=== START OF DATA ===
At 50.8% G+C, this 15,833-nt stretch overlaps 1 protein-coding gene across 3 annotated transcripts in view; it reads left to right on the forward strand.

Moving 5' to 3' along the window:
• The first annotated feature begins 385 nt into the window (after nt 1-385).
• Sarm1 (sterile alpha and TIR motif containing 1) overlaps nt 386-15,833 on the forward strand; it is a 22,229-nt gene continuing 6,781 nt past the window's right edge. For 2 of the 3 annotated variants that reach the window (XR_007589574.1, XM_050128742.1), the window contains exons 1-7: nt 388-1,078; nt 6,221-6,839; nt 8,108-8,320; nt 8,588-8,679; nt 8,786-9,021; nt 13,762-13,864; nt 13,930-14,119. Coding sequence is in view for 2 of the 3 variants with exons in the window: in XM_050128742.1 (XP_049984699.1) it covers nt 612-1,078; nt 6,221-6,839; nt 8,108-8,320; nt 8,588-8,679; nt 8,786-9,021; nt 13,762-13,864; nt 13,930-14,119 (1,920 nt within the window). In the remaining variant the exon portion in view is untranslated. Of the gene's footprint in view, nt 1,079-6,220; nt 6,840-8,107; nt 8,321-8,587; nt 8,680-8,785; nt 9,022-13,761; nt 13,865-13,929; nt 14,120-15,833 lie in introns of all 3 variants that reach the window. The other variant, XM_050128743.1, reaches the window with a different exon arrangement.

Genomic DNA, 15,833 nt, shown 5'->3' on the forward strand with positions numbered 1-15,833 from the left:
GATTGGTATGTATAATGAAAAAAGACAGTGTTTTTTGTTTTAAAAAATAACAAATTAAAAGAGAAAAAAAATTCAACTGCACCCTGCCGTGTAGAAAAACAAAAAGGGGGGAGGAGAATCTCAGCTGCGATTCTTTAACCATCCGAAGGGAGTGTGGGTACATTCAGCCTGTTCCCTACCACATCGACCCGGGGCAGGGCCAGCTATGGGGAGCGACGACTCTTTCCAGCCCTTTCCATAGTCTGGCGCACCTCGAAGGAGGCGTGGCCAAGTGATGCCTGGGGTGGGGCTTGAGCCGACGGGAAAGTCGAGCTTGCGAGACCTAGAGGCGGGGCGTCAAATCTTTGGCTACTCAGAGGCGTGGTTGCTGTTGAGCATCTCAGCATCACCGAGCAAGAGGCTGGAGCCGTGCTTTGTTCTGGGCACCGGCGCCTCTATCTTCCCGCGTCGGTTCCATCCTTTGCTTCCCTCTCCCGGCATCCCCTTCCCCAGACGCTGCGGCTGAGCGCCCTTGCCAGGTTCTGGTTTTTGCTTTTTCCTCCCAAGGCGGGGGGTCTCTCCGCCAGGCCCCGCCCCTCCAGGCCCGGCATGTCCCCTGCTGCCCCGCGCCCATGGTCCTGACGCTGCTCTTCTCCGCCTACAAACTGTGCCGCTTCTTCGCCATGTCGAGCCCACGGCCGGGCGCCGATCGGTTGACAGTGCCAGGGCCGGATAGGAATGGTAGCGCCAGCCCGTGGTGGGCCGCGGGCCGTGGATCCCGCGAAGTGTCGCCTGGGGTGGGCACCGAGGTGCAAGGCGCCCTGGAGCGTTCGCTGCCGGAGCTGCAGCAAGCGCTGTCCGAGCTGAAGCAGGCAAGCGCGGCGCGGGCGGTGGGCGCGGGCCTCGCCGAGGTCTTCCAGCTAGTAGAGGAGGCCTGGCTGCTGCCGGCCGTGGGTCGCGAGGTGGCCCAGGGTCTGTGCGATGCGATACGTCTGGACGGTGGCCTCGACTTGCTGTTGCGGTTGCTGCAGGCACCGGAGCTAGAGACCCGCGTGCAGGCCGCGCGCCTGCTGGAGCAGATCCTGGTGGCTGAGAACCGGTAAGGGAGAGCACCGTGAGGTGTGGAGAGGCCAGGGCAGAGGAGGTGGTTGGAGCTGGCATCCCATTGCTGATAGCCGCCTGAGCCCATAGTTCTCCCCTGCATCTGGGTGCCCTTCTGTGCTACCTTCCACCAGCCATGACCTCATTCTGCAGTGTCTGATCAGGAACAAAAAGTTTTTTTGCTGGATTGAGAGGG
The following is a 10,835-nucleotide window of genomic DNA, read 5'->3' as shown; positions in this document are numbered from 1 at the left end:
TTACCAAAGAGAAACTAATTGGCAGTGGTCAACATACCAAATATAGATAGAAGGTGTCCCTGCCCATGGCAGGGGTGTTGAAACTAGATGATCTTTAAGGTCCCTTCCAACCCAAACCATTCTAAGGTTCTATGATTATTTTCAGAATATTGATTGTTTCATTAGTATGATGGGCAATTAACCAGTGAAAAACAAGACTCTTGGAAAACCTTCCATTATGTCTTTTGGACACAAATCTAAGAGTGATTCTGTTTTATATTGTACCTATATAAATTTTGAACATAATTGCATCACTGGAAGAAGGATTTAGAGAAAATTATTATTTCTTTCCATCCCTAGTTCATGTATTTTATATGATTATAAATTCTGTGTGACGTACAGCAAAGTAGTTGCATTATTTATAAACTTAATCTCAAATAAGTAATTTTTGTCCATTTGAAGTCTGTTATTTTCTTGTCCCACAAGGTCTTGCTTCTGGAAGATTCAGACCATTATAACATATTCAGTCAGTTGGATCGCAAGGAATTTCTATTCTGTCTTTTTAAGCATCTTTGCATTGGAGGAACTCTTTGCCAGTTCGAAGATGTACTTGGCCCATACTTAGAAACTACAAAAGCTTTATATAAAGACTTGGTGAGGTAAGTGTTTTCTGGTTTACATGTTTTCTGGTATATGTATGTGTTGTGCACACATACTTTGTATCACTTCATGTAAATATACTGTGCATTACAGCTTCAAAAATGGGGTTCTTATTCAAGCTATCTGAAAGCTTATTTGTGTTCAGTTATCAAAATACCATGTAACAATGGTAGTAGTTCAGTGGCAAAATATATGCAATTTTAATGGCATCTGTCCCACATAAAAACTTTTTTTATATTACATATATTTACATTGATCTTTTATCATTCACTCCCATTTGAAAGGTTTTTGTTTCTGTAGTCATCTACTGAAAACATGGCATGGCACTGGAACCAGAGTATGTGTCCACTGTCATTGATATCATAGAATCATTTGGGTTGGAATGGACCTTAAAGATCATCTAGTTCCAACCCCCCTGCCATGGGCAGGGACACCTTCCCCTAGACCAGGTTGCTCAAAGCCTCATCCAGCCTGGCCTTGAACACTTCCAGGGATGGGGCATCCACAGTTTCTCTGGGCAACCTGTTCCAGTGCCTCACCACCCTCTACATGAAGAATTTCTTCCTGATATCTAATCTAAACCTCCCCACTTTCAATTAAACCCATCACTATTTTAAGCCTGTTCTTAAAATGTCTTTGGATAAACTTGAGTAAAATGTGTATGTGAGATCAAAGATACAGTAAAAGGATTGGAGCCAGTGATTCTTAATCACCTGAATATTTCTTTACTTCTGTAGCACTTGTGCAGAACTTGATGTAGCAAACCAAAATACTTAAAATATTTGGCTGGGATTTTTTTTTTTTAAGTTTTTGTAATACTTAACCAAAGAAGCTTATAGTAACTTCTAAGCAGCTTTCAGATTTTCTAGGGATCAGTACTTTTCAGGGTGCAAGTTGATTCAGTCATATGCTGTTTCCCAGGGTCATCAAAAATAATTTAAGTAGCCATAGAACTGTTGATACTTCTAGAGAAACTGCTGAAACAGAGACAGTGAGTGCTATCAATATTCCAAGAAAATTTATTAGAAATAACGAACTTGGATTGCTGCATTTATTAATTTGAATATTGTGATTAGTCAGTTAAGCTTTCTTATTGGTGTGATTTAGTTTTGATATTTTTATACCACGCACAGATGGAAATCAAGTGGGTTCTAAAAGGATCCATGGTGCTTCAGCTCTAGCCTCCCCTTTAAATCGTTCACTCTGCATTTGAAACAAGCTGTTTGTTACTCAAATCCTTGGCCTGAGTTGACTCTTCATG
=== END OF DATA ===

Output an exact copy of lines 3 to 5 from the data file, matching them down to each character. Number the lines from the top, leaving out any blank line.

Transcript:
• The first annotated feature begins 385 nt into the window (after nt 1-385).
• Sarm1 (sterile alpha and TIR motif containing 1) overlaps nt 386-15,833 on the forward strand; it is a 22,229-nt gene continuing 6,781 nt past the window's right edge. For 2 of the 3 annotated variants that reach the window (XR_007589574.1, XM_050128742.1), the window contains exons 1-7: nt 388-1,078; nt 6,221-6,839; nt 8,108-8,320; nt 8,588-8,679; nt 8,786-9,021; nt 13,762-13,864; nt 13,930-14,119. Coding sequence is in view for 2 of the 3 variants with exons in the window: in XM_050128742.1 (XP_049984699.1) it covers nt 612-1,078; nt 6,221-6,839; nt 8,108-8,320; nt 8,588-8,679; nt 8,786-9,021; nt 13,762-13,864; nt 13,930-14,119 (1,920 nt within the window). In the remaining variant the exon portion in view is untranslated. Of the gene's footprint in view, nt 1,079-6,220; nt 6,840-8,107; nt 8,321-8,587; nt 8,680-8,785; nt 9,022-13,761; nt 13,865-13,929; nt 14,120-15,833 lie in introns of all 3 variants that reach the window. The other variant, XM_050128743.1, reaches the window with a different exon arrangement.

Genomic DNA, 15,833 nt, shown 5'->3' on the forward strand with positions numbered 1-15,833 from the left: